Ally Thomas, 12, seen in an undated family handout photo, died on April 14 from a suspected overdose. Her family says they are frustrated more public supports weren't available when they tried to get her help. THE CANADIAN PRESS
Minister says suspected overdose death of 12-year-old pushes B.C. government to ‘do better’

Minister Sheila Malcolmson of Mental Health and Addictions says the government is working ‘as hard as we can’ to build a system of care for youths

Work is progressing on the new student housing building at the University of Victoria. The building will be home to 398 students when complete in September 2022. (Photo courtesy of UVic)
VIDEO: Mass timber installation begins at UVic student housing project

Green technology plays key role in building that will be home to 398 University of Victoria students

Sharon McNeill (right) was among the first batch of residents to pick up free seeds and seedlings from Ali Rivers, Central Saanich’s climate action specialist, during Thursday’s Seed Giveaway. (Wolf Depner/News Staff)
Central Saanich plants seeds in the fight against climate change

Seed Giveaway promotes environmental stewardship

Protesters attempt to stop clear-cutting of old-growth trees in Fairy Creek near Port Renfrew. (Will O’Connell photo)
VIDEO: Workers, activists clash at site of Vancouver Island logging operation

Forest license holders asking for independent investigation into incident

Amazon is pausing its Prime Day marketing event in Canada this year amid ongoing COVID-19 outbreaks at its facilities in Ontario. THE CANADIAN PRESS/Nathan Denette
Amazon Prime Day halted in Canada due to COVID-19 outbreaks in warehouses

The postponement of the event was put in place to protect the health and safety of employees and customers, the company says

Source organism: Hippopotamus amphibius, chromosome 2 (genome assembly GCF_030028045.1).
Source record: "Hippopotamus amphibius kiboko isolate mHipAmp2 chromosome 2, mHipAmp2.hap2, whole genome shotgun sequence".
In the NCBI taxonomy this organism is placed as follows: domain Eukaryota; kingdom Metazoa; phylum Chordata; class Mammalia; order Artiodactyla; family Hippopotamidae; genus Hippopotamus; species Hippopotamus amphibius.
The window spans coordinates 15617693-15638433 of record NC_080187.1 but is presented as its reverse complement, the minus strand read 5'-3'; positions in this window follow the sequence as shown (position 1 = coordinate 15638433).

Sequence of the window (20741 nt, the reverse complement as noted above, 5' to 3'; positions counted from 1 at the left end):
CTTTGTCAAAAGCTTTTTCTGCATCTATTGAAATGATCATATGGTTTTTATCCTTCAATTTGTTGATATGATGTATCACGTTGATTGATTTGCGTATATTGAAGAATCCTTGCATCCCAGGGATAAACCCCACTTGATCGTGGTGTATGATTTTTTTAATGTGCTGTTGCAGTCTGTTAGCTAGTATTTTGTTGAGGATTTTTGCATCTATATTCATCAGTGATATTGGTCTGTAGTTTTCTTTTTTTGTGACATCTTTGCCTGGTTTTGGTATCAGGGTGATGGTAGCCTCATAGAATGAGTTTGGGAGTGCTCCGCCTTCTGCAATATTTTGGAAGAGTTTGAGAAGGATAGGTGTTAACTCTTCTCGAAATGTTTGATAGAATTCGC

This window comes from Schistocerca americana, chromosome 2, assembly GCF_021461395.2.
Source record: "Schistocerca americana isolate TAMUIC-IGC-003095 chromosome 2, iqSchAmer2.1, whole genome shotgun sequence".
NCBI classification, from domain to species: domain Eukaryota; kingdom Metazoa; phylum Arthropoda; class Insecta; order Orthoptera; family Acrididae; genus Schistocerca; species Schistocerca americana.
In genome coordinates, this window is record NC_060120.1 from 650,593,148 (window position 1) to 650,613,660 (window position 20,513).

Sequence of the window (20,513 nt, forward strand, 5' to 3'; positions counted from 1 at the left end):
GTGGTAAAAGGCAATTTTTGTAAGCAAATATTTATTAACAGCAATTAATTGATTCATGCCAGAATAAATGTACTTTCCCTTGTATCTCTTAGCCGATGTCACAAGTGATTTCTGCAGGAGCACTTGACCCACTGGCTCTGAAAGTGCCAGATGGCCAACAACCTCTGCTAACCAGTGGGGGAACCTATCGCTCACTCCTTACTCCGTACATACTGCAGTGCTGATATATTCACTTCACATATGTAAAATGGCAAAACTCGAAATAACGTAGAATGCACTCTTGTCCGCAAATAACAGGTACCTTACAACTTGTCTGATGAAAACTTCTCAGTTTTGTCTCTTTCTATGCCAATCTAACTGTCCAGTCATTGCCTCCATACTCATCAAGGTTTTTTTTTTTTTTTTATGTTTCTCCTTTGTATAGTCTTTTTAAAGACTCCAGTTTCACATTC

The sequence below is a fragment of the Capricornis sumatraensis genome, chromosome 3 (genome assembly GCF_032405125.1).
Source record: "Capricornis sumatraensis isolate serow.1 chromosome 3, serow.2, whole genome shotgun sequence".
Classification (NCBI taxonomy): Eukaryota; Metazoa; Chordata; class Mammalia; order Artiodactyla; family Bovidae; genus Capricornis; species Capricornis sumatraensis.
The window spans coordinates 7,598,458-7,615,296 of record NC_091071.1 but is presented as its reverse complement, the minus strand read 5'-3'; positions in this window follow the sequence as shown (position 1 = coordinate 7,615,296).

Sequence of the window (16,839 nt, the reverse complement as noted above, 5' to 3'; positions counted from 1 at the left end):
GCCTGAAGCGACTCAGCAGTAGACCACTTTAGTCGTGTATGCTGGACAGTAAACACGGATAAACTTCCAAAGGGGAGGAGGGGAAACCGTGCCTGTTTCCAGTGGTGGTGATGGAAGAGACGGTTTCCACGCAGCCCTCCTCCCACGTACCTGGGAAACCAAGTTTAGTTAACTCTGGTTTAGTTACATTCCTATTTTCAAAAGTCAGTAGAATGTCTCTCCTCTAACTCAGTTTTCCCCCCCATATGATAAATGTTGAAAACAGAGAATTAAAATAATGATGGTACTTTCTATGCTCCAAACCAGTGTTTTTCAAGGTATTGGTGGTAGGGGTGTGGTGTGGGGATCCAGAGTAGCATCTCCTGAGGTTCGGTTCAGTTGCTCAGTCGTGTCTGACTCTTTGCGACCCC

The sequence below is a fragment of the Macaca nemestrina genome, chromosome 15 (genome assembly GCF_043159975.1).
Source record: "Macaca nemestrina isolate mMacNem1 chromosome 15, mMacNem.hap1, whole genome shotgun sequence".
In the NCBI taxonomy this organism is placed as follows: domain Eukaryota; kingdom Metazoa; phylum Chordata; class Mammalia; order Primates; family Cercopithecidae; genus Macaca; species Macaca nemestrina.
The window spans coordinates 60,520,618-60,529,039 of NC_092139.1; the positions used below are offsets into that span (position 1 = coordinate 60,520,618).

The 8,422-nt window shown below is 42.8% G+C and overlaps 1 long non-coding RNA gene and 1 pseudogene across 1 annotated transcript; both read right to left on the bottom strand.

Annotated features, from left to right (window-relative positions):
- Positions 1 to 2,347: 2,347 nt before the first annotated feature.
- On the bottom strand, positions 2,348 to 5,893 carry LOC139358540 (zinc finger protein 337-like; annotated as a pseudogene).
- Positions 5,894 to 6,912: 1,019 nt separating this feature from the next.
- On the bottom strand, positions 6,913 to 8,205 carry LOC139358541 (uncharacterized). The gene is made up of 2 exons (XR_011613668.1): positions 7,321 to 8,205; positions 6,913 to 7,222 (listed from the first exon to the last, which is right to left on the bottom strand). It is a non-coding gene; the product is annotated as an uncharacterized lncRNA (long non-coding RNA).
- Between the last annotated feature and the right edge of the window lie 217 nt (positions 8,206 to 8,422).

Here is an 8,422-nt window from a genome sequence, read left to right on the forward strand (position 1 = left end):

At this Highway 3 check point, police officers will be asking for identification from drivers, documentation regarding the driver’s name and address, and the purpose for the driver’s travel. (RCMP)
No fines handed out at 1st COVID-19 roadblock as checks move across B.C.

Cpl. Chris Manseau says a total of 127 vehicles were stopped at a roadblock in the Manning Park area

A spectator looks on as the Olympic Caldron is relit in downtown Vancouver, Wednesday, February 12, 2020. THE CANADIAN PRESS/Jonathan Hayward
Small majority of B.C. residents in favour of a Vancouver 2030 Olympic bid: survey

A new survey shows a split over the possibility of public money being spent to organize and host the winter games

Jasmine Francoeur from Comox is an aviation technician for the Snowbirds air demonstration team. Photo by Canadian Forces/submitted
Island woman’s career comes full circle as she flies home with the Snowbirds

Jasmine Francoeur: “To fly out here, fly into my hometown, it’s very special and I feel very lucky”

Junior A team Coquitlam Express is offering all Tri-City residents who get vaccinated against COVID-19 a free ticket to one of their games. (Facebook/Coquitlam Express)
B.C. hockey team offering free tickets to hometown fans who get the COVID-19 vaccine

‘We know the only way to get fans back is people getting vaccinated,’ says Express’ general manager Tali Campbell

Jobs Minister Ravi Kahlon speaks in the B.C. legislature, describing work underway to make a small business and tourism aid package less restrictive, Dec. 10, 2020. (Hansard TV)
B.C.’s latest COVID-19 restrictions cost thousands of service jobs

Part-time workers set back again by spike in virus spread

A sign indicating face coverings are required by the establishment is pictured on the front door of a business in Vancouver, B.C., Friday, April 9, 2021. COVID-19 cases have been on a steady increase in the province of British Columbia over the past week. THE CANADIAN PRESS/Jonathan Hayward
A sign indicating face coverings are required by the establishment is pictured on the front door of a business in Vancouver, B.C., Friday, April 9, 2021. COVID-19 cases have been on a steady increase in the province of British Columbia over the past week. THE CANADIAN PRESS/Jonathan Hayward
Leaked report shows detailed B.C. COVID-19 data not being released to public

Documents obtained by the Vancouver Sun show cases broken down by neighbourhoods

Most Read